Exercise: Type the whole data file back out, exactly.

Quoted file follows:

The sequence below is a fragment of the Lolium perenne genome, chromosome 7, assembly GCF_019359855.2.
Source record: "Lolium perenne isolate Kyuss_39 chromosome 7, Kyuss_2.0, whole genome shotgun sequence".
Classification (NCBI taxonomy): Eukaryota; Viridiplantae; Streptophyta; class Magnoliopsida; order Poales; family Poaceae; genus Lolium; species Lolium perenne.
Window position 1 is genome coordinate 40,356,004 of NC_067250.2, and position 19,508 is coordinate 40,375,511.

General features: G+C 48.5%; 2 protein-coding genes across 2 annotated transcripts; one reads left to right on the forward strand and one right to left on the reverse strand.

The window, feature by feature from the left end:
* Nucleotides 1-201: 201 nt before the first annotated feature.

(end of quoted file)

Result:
The sequence below is a fragment of the Lolium perenne genome, chromosome 7, assembly GCF_019359855.2.
Source record: "Lolium perenne isolate Kyuss_39 chromosome 7, Kyuss_2.0, whole genome shotgun sequence".
Classification (NCBI taxonomy): Eukaryota; Viridiplantae; Streptophyta; class Magnoliopsida; order Poales; family Poaceae; genus Lolium; species Lolium perenne.
Window position 1 is genome coordinate 40,356,004 of NC_067250.2, and position 19,508 is coordinate 40,375,511.

General features: G+C 48.5%; 2 protein-coding genes across 2 annotated transcripts; one reads left to right on the forward strand and one right to left on the reverse strand.

The window, feature by feature from the left end:
* Nucleotides 1-201: 201 nt before the first annotated feature.